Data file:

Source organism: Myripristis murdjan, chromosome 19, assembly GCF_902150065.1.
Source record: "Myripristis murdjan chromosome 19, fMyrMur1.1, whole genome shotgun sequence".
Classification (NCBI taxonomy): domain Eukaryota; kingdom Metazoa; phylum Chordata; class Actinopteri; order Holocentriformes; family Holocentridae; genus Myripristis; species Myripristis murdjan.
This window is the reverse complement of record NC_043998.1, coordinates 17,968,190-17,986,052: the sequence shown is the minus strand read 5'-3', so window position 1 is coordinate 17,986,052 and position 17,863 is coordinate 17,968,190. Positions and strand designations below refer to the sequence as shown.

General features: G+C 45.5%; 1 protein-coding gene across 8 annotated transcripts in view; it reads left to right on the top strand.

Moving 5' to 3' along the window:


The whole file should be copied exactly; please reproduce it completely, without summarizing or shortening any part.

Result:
Source organism: Myripristis murdjan, chromosome 19, assembly GCF_902150065.1.
Source record: "Myripristis murdjan chromosome 19, fMyrMur1.1, whole genome shotgun sequence".
Classification (NCBI taxonomy): domain Eukaryota; kingdom Metazoa; phylum Chordata; class Actinopteri; order Holocentriformes; family Holocentridae; genus Myripristis; species Myripristis murdjan.
This window is the reverse complement of record NC_043998.1, coordinates 17,968,190-17,986,052: the sequence shown is the minus strand read 5'-3', so window position 1 is coordinate 17,986,052 and position 17,863 is coordinate 17,968,190. Positions and strand designations below refer to the sequence as shown.

General features: G+C 45.5%; 1 protein-coding gene across 8 annotated transcripts in view; it reads left to right on the top strand.

Moving 5' to 3' along the window: